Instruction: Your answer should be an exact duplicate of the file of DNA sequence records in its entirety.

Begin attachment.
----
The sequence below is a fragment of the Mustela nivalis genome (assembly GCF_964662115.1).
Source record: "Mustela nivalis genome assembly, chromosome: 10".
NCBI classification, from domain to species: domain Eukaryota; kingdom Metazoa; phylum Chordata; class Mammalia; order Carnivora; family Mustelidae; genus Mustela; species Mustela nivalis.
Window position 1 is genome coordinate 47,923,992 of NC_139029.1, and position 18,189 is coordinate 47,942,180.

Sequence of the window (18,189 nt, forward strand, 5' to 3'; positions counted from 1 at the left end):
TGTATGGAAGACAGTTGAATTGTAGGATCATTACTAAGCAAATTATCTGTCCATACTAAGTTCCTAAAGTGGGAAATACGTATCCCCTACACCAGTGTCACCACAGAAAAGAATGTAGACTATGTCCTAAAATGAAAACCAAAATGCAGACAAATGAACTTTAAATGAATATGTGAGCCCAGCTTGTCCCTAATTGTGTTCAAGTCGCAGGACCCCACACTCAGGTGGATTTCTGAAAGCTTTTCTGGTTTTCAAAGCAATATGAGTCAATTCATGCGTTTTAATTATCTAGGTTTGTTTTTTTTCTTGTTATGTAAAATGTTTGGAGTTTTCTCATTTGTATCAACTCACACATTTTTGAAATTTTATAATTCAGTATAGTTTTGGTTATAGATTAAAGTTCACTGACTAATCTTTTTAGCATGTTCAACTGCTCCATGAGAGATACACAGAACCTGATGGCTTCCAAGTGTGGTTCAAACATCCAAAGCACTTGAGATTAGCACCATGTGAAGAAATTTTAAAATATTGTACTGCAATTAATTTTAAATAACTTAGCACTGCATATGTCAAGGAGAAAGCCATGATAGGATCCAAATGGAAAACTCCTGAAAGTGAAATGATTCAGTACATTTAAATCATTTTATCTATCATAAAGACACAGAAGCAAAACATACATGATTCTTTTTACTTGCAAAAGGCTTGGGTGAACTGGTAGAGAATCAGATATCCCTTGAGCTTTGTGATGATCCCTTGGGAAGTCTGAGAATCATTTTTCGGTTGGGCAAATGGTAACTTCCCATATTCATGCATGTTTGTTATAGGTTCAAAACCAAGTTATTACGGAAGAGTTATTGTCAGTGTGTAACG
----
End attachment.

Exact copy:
The sequence below is a fragment of the Mustela nivalis genome (assembly GCF_964662115.1).
Source record: "Mustela nivalis genome assembly, chromosome: 10".
NCBI classification, from domain to species: domain Eukaryota; kingdom Metazoa; phylum Chordata; class Mammalia; order Carnivora; family Mustelidae; genus Mustela; species Mustela nivalis.
Window position 1 is genome coordinate 47,923,992 of NC_139029.1, and position 18,189 is coordinate 47,942,180.

Sequence of the window (18,189 nt, forward strand, 5' to 3'; positions counted from 1 at the left end):
TGTATGGAAGACAGTTGAATTGTAGGATCATTACTAAGCAAATTATCTGTCCATACTAAGTTCCTAAAGTGGGAAATACGTATCCCCTACACCAGTGTCACCACAGAAAAGAATGTAGACTATGTCCTAAAATGAAAACCAAAATGCAGACAAATGAACTTTAAATGAATATGTGAGCCCAGCTTGTCCCTAATTGTGTTCAAGTCGCAGGACCCCACACTCAGGTGGATTTCTGAAAGCTTTTCTGGTTTTCAAAGCAATATGAGTCAATTCATGCGTTTTAATTATCTAGGTTTGTTTTTTTTCTTGTTATGTAAAATGTTTGGAGTTTTCTCATTTGTATCAACTCACACATTTTTGAAATTTTATAATTCAGTATAGTTTTGGTTATAGATTAAAGTTCACTGACTAATCTTTTTAGCATGTTCAACTGCTCCATGAGAGATACACAGAACCTGATGGCTTCCAAGTGTGGTTCAAACATCCAAAGCACTTGAGATTAGCACCATGTGAAGAAATTTTAAAATATTGTACTGCAATTAATTTTAAATAACTTAGCACTGCATATGTCAAGGAGAAAGCCATGATAGGATCCAAATGGAAAACTCCTGAAAGTGAAATGATTCAGTACATTTAAATCATTTTATCTATCATAAAGACACAGAAGCAAAACATACATGATTCTTTTTACTTGCAAAAGGCTTGGGTGAACTGGTAGAGAATCAGATATCCCTTGAGCTTTGTGATGATCCCTTGGGAAGTCTGAGAATCATTTTTCGGTTGGGCAAATGGTAACTTCCCATATTCATGCATGTTTGTTATAGGTTCAAAACCAAGTTATTACGGAAGAGTTATTGTCAGTGTGTAACG